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Between Abstract & Realistic

Alma Ramirez experiments with waterscapes

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Alma Ramirez’s painting are a visual ballet of vibrant hues tangling with earthy tones in pixelated water scenes at once both realistic and abstract. The result is otherworldly. Her paintings will speak to your soul, as the waterscapes and vivid colors of Northeast Florida speak to her.

French Impressionist Claude Monet once said, “Color is my day-long obsession, joy and torment.” Ramirez is a big fan of the Impressionists and Monet in particular and, like Monet, she has always been drawn to color. The artist fondly recalls her parents—both medical professionals—bringing her, when she was a young girl, to their lab and introducing her to the microscopic world of bacteria. Her sister was thoroughly absorbed by the science behind it, but she was fascinated by the beautiful colors and spent her time drawing or painting little bacteria. “All my family’s into science. I’m the only artist. The black sheep, you know, every family has one,” she tells Folio Weekly with a laugh.

“Very early, I remember, I used to be attracted by the color and the shapes of the things around me,” Ramirez says. She recalls standing in front of Monet’s work years later in Paris, captivated by the colors and the power of his paintings. “I was mesmerized in front of this painting and it made me feel like I was there in the moment. Everything in that room was talking to me and that’s the way I want my collectors to feel: peaceful, serene, and immersed in this moment.”

Ramirez’s art deeply reflects her surroundings. “I was born and raised in Mexico in a desert area where we didn’t have [much] access to water. When I moved here, surrounded by the ocean, the rivers, the springs, the water, I was overwhelmed and I loved it,” she says. “My afternoon walks always were by the water. I felt a very powerful connection with this element. I went for walks by the beach and I felt so calm and refreshed. I think water was the main influence into my body of work and my colors changed as well. When I was painting in the desert where I grew up, my colors were more sienna, brown, terra cotta. Once I moved here, the colors started popping out.”

The captivating exchange of light and color reflected in water transformed Ramirez’s artistic palate. Her current show, By the Water, at the Cathedral Arts Project’s Heather Moore Community Gallery in Downtown Jacksonville, is a celebration of color. Inspired largely by local marinas and waterways, the collection is stunning.

These waterscapes are semi-representational; they depict a largely recognizable world but they’re geometric and abstraction. The style was influenced by a technical mishap. “The story is quite entertaining for me to tell,” she explains. “When I first came to Jacksonville, I didn’t have a smartphone. To take pictures, I brought my small camera with me. I took pictures at the beach, and the camera fell in the water. I got hit by a wave. I was very disappointed. When I went home, I took the memory card out of the camera and put it into the computer to read the pictures. The pictures were messed up. They were somehow pixilated and somehow clear. I found that amazing and inspiring that in those pixels, you can see the image that was the beach. I was inspired by the idea of changing something broken into something beautiful, because it was indeed beautiful to me. It was between abstract and realistic.”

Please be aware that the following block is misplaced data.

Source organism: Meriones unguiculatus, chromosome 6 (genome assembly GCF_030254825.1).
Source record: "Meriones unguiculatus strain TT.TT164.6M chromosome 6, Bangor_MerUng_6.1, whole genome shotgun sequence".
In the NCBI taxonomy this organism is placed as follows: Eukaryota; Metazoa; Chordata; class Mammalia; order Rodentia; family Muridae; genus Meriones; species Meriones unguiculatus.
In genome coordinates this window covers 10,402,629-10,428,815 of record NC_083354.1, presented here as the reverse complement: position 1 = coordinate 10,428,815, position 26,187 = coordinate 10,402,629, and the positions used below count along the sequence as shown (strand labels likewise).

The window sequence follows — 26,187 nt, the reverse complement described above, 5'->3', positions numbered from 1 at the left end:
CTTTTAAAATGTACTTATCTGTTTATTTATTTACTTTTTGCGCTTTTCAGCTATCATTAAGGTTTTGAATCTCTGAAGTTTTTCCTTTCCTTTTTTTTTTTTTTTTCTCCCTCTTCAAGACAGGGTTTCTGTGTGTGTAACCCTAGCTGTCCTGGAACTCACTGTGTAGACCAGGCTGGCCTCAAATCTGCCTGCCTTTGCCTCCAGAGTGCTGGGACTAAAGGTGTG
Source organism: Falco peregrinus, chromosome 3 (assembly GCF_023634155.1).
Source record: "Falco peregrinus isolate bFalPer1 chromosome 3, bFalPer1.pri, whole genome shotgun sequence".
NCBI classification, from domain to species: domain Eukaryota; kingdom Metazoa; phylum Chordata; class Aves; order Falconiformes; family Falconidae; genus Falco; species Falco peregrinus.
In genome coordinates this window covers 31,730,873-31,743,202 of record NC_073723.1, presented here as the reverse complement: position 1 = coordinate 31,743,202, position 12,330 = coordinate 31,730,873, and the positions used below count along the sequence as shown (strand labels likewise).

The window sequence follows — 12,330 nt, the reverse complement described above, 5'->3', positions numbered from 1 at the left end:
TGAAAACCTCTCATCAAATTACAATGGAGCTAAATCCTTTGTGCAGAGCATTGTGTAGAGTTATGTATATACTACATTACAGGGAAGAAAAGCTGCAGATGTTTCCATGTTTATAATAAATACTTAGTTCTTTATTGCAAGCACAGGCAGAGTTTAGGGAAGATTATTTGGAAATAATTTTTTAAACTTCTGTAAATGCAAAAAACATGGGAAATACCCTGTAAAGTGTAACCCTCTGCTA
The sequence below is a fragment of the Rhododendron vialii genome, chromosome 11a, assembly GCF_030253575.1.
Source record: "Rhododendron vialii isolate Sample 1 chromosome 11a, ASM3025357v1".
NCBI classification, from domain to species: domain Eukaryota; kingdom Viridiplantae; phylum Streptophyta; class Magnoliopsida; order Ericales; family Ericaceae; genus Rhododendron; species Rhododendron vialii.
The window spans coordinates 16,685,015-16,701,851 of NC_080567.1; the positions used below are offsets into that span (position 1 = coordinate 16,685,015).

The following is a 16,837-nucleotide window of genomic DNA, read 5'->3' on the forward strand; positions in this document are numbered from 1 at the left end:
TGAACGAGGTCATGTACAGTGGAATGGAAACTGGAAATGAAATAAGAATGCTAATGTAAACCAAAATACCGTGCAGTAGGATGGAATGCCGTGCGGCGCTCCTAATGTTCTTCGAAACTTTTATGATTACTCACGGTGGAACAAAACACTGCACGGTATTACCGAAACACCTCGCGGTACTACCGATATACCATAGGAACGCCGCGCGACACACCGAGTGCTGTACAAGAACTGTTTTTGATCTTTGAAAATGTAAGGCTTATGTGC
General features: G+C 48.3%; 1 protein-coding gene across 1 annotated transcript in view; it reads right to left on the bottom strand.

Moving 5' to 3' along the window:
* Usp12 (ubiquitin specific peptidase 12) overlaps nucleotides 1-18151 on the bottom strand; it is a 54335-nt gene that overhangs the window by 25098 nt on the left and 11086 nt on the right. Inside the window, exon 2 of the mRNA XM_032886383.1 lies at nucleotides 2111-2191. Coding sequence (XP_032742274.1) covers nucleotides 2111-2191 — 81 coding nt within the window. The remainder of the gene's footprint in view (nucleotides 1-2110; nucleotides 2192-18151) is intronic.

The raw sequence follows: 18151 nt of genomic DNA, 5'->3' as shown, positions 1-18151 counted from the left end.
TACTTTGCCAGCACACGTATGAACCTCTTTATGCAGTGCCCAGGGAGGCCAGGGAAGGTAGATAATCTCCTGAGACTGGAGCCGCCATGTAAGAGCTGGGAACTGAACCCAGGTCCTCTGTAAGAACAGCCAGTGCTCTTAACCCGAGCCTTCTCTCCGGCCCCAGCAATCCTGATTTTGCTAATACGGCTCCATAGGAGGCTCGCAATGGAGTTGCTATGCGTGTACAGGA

The Jacksonville resident earned a B.A. in Fine Arts from the Instituto Nacional de Bellas Artes in Chihuahua, Mexico and dreamed of being an art teacher. She met her future husband while pursuing a master’s degree in fine arts in El Paso, Texas. The couple relocated to Germany, where their son was born. “Life was very busy and got in the way and I didn’t create [for a few years],” she recalls. Her partner’s job brought them to Jacksonville, and she began getting out her brushes once again, painting after her baby went to bed. She never intended to sell her work. When her sister visited from Mexico about five years ago, she encouraged Ramirez to approach an art gallery and she did so … reluctantly: “I went into this gallery in St. Augustine and I was very afraid to ask, ‘Are you taking any more artists?’ At first she said, ‘No, we’re not taking any more artists,’ but when I took out my paintings, she said, ‘Bring me your paintings. I can sell your work.’ She ended up selling all my paintings the first month I was in the gallery, so she asked me for more work, bigger pieces. I couldn’t believe I was actually painting what I loved, not what I was asked. I was just painting from the heart all the time.”

Another gallery contacted Ramirez and her hobby became a full-time occupation. Her work now appears in galleries across the state of Florida as well as in Atlanta, Dallas, and even California.

An art educator at heart, Ramirez is thrilled to partner with Cathedral Arts Project. She’s passionate about making art accessible to children and providing opportunities for kids to build self-confidence and communication skills through the arts. “Art is the only subject where a lot of kids open their wings,” she says. “Getting to their imagination … lets [kids] make mistakes and teaches them that mistakes are good.”

Perhaps reflecting on the ‘mistake’ that showed her a new way to view—and paint—the water, she adds, “Isn’t that how the most important discoveries are made?”

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